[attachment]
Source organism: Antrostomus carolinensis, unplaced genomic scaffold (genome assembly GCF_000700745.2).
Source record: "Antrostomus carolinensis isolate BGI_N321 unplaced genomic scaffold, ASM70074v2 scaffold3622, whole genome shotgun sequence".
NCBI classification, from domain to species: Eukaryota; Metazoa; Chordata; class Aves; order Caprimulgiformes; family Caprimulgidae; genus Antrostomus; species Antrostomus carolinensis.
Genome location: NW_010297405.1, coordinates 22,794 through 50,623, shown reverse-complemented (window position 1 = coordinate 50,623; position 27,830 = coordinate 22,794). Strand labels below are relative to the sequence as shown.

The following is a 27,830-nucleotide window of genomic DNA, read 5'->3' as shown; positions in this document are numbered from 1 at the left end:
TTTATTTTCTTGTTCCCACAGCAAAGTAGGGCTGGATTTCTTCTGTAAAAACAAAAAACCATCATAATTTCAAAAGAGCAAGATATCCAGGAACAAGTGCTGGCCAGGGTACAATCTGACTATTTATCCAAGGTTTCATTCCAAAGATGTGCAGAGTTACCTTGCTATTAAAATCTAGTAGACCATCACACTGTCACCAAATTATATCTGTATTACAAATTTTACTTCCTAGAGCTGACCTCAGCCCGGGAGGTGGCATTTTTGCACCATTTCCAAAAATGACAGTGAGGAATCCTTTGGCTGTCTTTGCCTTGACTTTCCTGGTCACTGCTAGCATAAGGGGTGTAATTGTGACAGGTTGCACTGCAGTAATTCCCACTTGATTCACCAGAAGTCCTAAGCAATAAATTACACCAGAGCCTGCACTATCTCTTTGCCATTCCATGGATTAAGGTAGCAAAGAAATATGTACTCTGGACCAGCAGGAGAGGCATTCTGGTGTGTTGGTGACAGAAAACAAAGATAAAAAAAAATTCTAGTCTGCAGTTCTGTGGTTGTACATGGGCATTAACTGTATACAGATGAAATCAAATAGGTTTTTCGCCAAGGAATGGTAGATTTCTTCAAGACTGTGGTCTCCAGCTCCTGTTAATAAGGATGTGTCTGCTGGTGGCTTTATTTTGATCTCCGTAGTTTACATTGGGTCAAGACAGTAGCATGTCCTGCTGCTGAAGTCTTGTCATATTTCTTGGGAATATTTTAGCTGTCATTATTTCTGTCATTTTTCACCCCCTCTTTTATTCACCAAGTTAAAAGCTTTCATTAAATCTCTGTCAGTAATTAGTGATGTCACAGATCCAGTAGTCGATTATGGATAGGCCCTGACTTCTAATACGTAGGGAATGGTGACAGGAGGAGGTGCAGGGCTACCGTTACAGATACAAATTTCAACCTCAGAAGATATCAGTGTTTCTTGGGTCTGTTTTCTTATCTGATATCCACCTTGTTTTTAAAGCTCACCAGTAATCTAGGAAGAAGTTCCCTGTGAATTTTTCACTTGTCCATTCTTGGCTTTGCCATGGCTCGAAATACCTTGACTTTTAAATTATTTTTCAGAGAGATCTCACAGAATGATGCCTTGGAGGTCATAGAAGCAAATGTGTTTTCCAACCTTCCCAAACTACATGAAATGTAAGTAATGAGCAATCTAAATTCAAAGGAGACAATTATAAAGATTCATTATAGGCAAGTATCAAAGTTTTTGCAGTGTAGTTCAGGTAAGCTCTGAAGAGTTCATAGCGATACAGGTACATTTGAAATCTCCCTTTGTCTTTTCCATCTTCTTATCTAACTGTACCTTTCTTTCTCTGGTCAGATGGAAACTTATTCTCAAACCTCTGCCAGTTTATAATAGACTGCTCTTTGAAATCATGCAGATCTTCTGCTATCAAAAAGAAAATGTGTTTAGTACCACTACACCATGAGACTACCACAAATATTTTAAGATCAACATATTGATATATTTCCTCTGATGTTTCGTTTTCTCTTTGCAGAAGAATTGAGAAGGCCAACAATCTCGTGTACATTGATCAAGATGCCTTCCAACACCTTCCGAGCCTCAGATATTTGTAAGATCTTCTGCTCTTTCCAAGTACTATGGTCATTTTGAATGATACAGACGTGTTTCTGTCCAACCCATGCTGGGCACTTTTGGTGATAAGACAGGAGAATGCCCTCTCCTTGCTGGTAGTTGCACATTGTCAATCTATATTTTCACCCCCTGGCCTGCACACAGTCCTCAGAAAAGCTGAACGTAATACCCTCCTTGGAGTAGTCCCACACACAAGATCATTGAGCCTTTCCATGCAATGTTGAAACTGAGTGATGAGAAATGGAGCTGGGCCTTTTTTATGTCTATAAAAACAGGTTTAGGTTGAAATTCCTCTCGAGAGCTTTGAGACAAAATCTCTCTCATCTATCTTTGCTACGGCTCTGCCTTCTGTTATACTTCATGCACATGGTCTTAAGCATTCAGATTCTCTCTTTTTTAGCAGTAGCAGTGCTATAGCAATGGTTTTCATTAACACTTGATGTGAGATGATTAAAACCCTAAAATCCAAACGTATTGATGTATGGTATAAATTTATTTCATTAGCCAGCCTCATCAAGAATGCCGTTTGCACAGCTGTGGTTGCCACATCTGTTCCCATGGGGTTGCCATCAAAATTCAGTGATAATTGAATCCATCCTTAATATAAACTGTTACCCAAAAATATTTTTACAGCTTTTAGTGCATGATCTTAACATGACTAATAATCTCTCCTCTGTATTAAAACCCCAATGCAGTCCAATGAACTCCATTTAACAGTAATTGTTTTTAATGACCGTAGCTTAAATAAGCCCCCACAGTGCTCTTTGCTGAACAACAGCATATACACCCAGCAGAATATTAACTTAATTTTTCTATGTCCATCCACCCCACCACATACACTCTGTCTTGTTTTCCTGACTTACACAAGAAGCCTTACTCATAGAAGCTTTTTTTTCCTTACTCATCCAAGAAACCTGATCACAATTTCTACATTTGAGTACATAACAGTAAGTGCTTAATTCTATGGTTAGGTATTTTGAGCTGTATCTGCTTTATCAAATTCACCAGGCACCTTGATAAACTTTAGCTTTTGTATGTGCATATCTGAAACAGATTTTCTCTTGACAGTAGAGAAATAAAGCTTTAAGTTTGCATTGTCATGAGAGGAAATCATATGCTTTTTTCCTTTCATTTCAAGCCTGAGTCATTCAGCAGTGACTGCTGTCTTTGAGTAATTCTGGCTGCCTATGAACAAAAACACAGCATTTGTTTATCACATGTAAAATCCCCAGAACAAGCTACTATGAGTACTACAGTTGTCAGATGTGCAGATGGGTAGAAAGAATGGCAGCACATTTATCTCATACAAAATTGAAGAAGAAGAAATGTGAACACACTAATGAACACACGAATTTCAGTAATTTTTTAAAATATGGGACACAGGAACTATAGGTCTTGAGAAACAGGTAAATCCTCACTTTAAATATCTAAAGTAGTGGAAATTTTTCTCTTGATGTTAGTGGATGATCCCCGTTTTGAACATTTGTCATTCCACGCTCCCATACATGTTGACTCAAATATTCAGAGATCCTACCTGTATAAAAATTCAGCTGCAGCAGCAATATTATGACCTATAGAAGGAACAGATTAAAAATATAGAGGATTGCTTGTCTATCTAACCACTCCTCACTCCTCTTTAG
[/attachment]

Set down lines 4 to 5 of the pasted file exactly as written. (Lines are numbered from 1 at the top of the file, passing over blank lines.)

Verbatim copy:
Genome location: NW_010297405.1, coordinates 22,794 through 50,623, shown reverse-complemented (window position 1 = coordinate 50,623; position 27,830 = coordinate 22,794). Strand labels below are relative to the sequence as shown.

The following is a 27,830-nucleotide window of genomic DNA, read 5'->3' as shown; positions in this document are numbered from 1 at the left end: